April, May and June are busy months on the supply chain conference circuit, and this year, as in the past, I hit the road with notebook in hand, shuttling from one event center and show hall to the next, trying as much to pick up the buzz in the hallways during the breaks as to listen in on the keynotes and presentations going on inside the meeting rooms.
At Ariba's user conference in Orlando, Fla., this year, I was struck both by the number of enterprises that were already into the fourth or fifth year since deploying their e-procurement systems and by the substantial number of companies that were just starting down this path. The former typically had already seen significant returns on their investments in enterprise spend management, but universally they were looking to extend the value that they are deriving from their systems, to squeeze the next level of incremental savings out of their value chains. The quest for lower costs never ends. Conference highlight: keynotes by Willie Deese, senior vice president for global procurement at Merck & Co., and Shelley Stewart, Jr., vice president of supply chain at Tyco International. These guys know supply chain transformation.
At the Logistics & Supply Chain Forum put on by Richmond Events on the Norwegian Dawn, sailing out of New York for two intense days of thought-provoking workshops, roundtables and educational presentations, the buzz level around radio frequency identification (RFID) was muted this year compared to last, and the level of angst about outsourcing and offshoring had declined considerably. My impression: executives have spent the past year educating themselves about these trends, easing anxieties brought on by fears of the unknown. Where was the angst this year? Frankly, it was primarily around the usual issue of finding new ways to drive additional performance gains to keep CEOs, CFOs, shareholders and Wall Street analysts happy. Highlight: the excellent workshop run by Bill Martin, with Rempac Foam, on connecting supply chain strategy to corporate strategy. A wealth of ideas emerged for selling the value of supply chain to corporate management and ensuring that the voice of supply chain is heard when strategic decisions are being made in the enterprise. (See this month's "The Analyst Corner" for more on this topic.) In addition, supply chain gurus Robert Goodman and Michael Dominy, both formerly with the Yankee Group, put on impressive sessions touching on the impact of poor information flows across the extended supply chain ($200-$450 billion in waste annually in North America alone) and on the current state of RFID.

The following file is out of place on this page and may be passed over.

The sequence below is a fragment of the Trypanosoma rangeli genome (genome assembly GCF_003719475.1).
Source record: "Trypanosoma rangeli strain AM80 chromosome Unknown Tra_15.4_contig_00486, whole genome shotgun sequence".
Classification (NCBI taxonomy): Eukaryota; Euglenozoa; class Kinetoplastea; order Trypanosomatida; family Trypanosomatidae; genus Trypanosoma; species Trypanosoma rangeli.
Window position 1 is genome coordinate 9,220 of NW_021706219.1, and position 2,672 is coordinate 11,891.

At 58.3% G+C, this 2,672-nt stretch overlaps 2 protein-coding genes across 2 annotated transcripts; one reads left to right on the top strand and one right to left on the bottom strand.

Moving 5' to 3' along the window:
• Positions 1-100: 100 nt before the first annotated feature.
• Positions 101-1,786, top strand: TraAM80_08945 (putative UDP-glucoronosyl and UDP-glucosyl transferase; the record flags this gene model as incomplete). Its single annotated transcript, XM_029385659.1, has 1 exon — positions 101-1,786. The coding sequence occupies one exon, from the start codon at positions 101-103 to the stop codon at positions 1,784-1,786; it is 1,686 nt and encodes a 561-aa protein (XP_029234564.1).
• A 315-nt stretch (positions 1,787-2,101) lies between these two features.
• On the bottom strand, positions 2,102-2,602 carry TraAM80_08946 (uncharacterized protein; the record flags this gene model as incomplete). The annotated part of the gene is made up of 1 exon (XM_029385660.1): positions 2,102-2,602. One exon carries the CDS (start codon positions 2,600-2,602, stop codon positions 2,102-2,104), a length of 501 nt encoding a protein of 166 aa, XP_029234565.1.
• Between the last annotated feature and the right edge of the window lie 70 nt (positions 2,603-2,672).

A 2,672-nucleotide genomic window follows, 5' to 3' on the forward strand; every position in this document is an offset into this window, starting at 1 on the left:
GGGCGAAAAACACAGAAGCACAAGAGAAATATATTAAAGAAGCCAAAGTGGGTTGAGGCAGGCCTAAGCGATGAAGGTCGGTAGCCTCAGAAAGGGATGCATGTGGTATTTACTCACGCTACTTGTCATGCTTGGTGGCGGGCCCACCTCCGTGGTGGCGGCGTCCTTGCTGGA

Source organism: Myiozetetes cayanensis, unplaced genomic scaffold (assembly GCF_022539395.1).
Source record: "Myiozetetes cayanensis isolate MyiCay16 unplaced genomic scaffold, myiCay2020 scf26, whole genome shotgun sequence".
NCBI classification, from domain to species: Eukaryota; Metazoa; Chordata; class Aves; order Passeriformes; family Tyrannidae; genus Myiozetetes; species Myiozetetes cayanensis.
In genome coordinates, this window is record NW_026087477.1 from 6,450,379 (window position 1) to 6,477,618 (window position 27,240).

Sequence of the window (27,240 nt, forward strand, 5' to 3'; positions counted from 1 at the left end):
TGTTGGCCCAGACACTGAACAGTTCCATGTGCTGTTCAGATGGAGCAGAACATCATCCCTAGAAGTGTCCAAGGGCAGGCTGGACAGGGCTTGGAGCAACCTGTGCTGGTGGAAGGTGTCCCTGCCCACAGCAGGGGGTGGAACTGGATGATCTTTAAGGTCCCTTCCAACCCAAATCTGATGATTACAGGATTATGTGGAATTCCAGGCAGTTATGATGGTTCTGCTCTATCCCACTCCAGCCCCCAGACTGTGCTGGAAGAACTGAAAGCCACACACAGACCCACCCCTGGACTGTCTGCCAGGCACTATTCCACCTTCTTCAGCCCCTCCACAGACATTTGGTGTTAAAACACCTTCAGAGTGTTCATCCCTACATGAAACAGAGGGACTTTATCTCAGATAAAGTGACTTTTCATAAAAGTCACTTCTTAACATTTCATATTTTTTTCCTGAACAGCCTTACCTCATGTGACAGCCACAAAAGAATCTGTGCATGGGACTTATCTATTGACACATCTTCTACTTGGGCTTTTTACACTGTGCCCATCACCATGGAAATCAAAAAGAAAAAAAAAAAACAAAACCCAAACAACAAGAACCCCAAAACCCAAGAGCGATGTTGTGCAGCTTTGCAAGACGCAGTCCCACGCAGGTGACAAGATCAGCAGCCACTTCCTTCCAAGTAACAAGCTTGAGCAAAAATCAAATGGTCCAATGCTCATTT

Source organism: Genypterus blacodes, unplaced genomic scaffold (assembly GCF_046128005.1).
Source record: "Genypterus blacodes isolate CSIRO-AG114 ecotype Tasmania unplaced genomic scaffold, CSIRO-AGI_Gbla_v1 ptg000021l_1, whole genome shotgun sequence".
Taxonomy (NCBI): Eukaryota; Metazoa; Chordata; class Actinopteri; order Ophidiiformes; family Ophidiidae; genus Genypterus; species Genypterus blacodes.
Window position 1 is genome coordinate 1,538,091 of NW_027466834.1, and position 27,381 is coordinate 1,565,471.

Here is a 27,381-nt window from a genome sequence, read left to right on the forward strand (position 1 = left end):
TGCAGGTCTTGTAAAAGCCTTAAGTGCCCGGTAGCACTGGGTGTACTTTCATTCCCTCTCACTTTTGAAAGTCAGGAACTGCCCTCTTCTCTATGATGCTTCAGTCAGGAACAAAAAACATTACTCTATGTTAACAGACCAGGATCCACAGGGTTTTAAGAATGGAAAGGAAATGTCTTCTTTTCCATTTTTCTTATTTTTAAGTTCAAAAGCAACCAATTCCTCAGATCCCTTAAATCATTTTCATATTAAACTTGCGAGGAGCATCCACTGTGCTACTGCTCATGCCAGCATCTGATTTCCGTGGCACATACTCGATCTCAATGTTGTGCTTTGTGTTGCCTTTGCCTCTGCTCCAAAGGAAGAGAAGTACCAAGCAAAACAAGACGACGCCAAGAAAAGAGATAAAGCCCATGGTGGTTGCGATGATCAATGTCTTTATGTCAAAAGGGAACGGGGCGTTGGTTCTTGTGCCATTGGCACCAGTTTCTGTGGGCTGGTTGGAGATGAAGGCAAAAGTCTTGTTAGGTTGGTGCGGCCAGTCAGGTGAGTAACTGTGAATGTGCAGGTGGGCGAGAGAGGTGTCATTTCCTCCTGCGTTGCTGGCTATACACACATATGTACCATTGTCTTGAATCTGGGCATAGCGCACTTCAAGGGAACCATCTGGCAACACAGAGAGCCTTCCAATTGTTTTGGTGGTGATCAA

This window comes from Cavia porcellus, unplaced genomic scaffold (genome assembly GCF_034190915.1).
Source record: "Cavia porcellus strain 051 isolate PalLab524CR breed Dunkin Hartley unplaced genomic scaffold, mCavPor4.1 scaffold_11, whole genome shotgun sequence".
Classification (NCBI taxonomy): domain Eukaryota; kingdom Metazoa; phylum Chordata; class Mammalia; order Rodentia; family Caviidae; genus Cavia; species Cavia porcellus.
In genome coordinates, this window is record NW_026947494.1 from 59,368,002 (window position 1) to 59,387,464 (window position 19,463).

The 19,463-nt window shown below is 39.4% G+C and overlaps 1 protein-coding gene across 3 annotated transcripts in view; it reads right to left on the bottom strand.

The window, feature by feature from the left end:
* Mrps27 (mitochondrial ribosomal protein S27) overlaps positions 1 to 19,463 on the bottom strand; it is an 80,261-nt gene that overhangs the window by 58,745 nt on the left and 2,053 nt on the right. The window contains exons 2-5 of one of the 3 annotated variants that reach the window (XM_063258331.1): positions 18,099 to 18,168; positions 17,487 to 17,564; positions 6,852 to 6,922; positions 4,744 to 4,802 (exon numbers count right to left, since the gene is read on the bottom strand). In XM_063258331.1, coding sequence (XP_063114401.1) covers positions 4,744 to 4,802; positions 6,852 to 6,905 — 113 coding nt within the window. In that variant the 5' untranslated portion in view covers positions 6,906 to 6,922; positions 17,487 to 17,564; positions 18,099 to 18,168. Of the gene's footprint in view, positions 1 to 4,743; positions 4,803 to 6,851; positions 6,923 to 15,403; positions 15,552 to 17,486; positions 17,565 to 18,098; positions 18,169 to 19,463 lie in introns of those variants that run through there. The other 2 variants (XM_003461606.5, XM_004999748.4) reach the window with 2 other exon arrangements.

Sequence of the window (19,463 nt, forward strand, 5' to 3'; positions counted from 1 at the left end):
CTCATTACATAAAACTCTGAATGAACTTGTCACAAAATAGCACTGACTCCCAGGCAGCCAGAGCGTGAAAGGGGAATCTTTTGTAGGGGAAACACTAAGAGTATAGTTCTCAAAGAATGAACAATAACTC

As always, it was a pleasure to run into old acquaintances along the way. Case in point: Col. Joseph L. Walden, a 25-year veteran of the world's largest supply chain (the one run out of the Pentagon). When last I met Col. Walden, a former Supply & Demand Chain Executive "Practitioner of the Year," he was director of the School of Command Preparation within the U.S. Army Command and General Staff College. Since retiring from the Army last summer, he has been working as director for the Supply Chain Research Institute, a research and consulting organization, and doing consulting work for the Department of Defense and the railroad industry. In addition, he has finished a new book, Velocity Management in Logistics And Distribution: Lessons from the Military to Secure the Speed of Business (due out in July from CRC Press), about supply chains, risk management and supply chain security. "So much for slowing down in retirement," Col. Walden told me. Hey, can't keep a good supply chain practitioner down, right?
Been to a particularly good conference recently? Heard a speaker that especially impressed you? Please send your tips on the best supply chain events to me at email@example.com. I'll look forward to hearing from you.